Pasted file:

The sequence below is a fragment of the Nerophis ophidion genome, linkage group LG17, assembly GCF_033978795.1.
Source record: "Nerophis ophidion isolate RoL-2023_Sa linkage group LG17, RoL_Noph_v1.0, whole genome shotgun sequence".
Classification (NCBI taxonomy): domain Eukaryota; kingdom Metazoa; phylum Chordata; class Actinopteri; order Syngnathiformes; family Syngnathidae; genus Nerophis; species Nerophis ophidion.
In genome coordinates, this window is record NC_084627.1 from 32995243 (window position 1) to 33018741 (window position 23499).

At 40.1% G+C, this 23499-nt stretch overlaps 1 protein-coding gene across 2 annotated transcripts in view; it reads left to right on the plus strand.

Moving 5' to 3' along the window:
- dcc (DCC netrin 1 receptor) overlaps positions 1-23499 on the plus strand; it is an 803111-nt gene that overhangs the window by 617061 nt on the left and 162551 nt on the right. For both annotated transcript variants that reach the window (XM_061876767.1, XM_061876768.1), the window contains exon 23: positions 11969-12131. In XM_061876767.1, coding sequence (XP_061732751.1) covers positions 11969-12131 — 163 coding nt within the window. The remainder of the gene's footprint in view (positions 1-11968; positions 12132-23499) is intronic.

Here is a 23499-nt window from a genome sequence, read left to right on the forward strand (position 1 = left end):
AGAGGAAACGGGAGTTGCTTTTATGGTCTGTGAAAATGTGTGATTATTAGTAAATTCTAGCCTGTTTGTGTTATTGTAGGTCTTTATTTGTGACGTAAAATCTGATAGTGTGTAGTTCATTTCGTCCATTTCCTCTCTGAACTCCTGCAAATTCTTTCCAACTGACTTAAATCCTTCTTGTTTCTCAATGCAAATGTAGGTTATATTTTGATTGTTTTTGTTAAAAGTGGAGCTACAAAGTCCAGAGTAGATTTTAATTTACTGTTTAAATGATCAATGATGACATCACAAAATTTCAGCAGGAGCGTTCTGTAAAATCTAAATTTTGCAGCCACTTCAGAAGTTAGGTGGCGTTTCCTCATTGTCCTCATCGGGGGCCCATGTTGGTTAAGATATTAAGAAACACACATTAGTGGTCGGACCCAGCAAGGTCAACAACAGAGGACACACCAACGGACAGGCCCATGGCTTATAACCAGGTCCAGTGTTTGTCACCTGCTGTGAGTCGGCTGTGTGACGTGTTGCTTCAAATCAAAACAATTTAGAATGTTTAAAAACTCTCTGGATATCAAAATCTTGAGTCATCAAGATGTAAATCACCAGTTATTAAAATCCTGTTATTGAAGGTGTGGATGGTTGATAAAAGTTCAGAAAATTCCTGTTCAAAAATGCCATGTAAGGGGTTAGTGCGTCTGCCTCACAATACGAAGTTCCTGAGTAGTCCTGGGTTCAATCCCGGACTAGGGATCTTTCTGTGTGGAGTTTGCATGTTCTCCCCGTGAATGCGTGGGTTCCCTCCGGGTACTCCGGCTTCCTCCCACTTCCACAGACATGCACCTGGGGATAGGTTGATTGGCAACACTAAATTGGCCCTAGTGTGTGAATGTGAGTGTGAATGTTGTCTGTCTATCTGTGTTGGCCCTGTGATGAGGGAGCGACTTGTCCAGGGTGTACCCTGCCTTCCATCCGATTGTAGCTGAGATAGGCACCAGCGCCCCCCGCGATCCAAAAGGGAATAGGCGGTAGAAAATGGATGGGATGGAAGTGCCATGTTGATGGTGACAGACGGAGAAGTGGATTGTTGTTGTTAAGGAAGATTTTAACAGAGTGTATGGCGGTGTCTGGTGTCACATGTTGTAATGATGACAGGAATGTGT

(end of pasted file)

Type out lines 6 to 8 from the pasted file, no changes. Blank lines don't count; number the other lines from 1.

Moving 5' to 3' along the window:
- dcc (DCC netrin 1 receptor) overlaps positions 1-23499 on the plus strand; it is an 803111-nt gene that overhangs the window by 617061 nt on the left and 162551 nt on the right. For both annotated transcript variants that reach the window (XM_061876767.1, XM_061876768.1), the window contains exon 23: positions 11969-12131. In XM_061876767.1, coding sequence (XP_061732751.1) covers positions 11969-12131 — 163 coding nt within the window. The remainder of the gene's footprint in view (positions 1-11968; positions 12132-23499) is intronic.

Here is a 23499-nt window from a genome sequence, read left to right on the forward strand (position 1 = left end):